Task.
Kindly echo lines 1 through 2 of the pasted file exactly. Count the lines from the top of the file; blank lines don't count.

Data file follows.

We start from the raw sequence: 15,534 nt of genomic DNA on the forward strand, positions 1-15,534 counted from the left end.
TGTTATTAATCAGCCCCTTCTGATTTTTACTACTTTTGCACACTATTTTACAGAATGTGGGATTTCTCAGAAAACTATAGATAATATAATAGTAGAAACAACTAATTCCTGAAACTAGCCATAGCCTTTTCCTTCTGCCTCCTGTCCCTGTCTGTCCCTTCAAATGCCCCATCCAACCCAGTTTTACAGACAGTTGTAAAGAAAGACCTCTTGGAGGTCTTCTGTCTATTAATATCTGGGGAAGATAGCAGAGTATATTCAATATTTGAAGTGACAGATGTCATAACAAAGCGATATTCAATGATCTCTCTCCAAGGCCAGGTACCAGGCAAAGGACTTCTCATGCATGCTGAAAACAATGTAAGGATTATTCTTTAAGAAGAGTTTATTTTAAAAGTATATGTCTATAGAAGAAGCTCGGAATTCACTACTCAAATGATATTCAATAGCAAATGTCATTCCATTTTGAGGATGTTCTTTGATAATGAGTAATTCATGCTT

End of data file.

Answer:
We start from the raw sequence: 15,534 nt of genomic DNA on the forward strand, positions 1-15,534 counted from the left end.
TGTTATTAATCAGCCCCTTCTGATTTTTACTACTTTTGCACACTATTTTACAGAATGTGGGATTTCTCAGAAAACTATAGATAATATAATAGTAGAAACAACTAATTCCTGAAACTAGCCATAGCCTTTTCCTTCTGCCTCCTGTCCCTGTCTGTCCCTTCAAATGCCCCATCCAACCCAGTTTTACAGACAGTTGTAAAGAAAGACCTCTTGGAGGTCTTCTGTCTATTAATATCTGGGGAAGATAGCAGAGTATATTCAATATTTGAAGTGACAGATGTCATAACAAAGCGATATTCAATGATCTCTCTCCAAGGCCAGGTACCAGGCAAAGGACTTCTCATGCATGCTGAAAACAATGTAAGGATTATTCTTTAAGAAGAGTTTATTTTAAAAGTATATGTCTATAGAAGAAGCTCGGAATTCACTACTCAAATGATATTCAATAGCAAATGTCATTCCATTTTGAGGATGTTCTTTGATAATGAGTAATTCATGCTT